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Big Data

Big Data

Year 13 Lesson


March 15, 2017

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  1. None
  2. What is Big Data? • Big Data is a term

    for large, complex and layered groups of data that can be analysed to spot patterns and trends. • Using data from multiple sources we can gain deeper and more accurate information that we can use to our benefit. • Big Data analysis requires multiple computers to work together as the amount of data collected is so large. • Much of the activity in our daily lives leaves behind a data footprint, such as searching online, using debit or credit cards, tracking a workout or even getting the bus. • This means Big Data is often available in real time – and in huge volumes. • Big Data analysis doesn’t tend to ask specific questions – it simply monitors information looking for trends or patterns.
  3. How Big is Big Data? • Adding up all the

    sources of data in the world, from the data collected by space exploration rovers to the latest social media posts - the numbers are staggering. • It’s estimated that we create over 2.5 trillion megabytes of data every day (that’s 2,500,000,000,000,000,000 bytes, or enough to fill 10 million blu-ray discs!) • By 2020, it is estimated that the digital universe will equal 40 zettabytes (40 billion terabytes, that’s around 5,247GB of machine-generated data for every person on the planet).
  4. Where does it come from? • In such a digitally

    connected world, any kind of digital interaction you can think of leaves behind a trail of data that gets collected and stored. • Big Data also comes from non-human sources, such as weather data and financial market information. • The apps you use on your phone, the time your train arrives (and when it leaves), how much you spend and what you spend it on. • All of this information (and much more) is collected and added to the ever-growing pool of Big Data to be interpreted.
  5. What do we do with it? • Businesses, governments, scientists

    and even the apps and services we use everyday already use Big Data, and new ways of using it are being explored all the time. • In the health industry, Big Data analytics helps decode complex DNA strings in minutes, and the data collected by smartphone health apps could help find links between lifestyle and illnesses. • Online shopping and social media data helps marketers deliver targeted offers and adverts. • Train companies use ticket data to map travel patterns and improve services.
  6. How is it changing the way we work? • Big

    Data is here to stay and it is already impacting everything from small startup businesses to international corporations. • Data is a valuable asset, leading to the rise of dedicated data departments. • Data analysis skills are set to become increasingly desirable to employers. • Big Data helps businesses find ways to be more efficient and target customers better. • Better business intelligence helps companies predict customer needs and market trends, leading to better customer experiences and more proactive customer service.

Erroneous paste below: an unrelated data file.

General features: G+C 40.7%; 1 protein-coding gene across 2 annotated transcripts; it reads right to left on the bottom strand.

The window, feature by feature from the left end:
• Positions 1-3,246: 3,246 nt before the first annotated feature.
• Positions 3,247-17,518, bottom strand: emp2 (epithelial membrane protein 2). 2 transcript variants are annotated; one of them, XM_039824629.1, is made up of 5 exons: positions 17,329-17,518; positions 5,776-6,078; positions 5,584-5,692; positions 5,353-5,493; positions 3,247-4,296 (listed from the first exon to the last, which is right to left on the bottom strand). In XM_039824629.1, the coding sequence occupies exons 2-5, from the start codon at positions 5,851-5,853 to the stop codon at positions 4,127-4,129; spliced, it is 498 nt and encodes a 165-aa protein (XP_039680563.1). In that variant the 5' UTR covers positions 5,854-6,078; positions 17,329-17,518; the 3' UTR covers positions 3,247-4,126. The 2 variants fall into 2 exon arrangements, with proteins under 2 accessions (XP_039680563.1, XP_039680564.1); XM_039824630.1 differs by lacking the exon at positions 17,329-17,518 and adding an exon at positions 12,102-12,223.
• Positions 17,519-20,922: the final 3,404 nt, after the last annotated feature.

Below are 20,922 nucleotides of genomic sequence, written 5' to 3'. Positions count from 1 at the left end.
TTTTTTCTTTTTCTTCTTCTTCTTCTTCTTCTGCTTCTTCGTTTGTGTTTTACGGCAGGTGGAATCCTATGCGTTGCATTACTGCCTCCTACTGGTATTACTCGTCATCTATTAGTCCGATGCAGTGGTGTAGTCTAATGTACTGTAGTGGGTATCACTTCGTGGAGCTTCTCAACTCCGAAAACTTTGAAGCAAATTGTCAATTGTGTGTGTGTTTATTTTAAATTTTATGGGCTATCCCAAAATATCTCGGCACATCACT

7. What’s the future of Big Data? • There is no

    doubt Big Data will continue to grow, and the way we analyse it will have to evolve to keep up. With Big Data only getting bigger, companies who ignore it risk being left behind. • A Big Data buzzword to watch is ‘edge analytics’ - analysing data at the point it is collected (such as the sorting of CCTV images as they are captured into high and low priority). • Some experts predict Big Data may evolve into ‘fast’ or ‘actionable data’. This means companies should focus on making more of the data they have, whether it is ‘big’ or not.
  8. Getting the bus • Harry has been waiting at the

    bus stop for a while, so he opens a live bus times app on his phone to check when it will arrive. • What data does the app use to state when the bus will arrive?
  9. Getting the bus Bus speed The bus’s average speed measured

    by sensors or GPS Bus routes The planned bus route and distance between stops Weather data Real-time weather data Traffic data Crowd-sourced traffic data GPS on smartphonse Customer data Average passenger numbers from historical ticketing data
  10. Where does the data come from? Data server Your phone

  11. • The app tells Harry that the bus is four

    minutes away so he opens his music streaming app. After the first song he is played an advert for a local music festival. • What data does the app use to target the advert for the festival to Harry? The Festival
  12. The Festival Previous song choices Harry’s previous song choices Harry’s

    location Harry’s GPS location Friend’s events Events that his friends are attending (via social media) Social media profile Harry’s age and other statistics (via social media) Bands Harry follows Average passenger numbers from historical ticketing data
  13. • Harry likes what he hears and later buys a

    ticket online for himself and two friends. • That weekend they go to the festival and are impressed at how well organised the event is. • What Big Data sources do the festival organisers use to make their experience better? Tickets
  14. Tickets Crowd patterns Ticket sales and estimates help predict crowd

    patters so people can be kept safe Weather data Weather data is monitored to prepare the festival site Food and drink sales Food and drink sales tracked to minimise waste Social media feeds Average passenger numbers from Social media feeds are monitored and used to target future events
  15. Where does the data come from? Data server Festival planning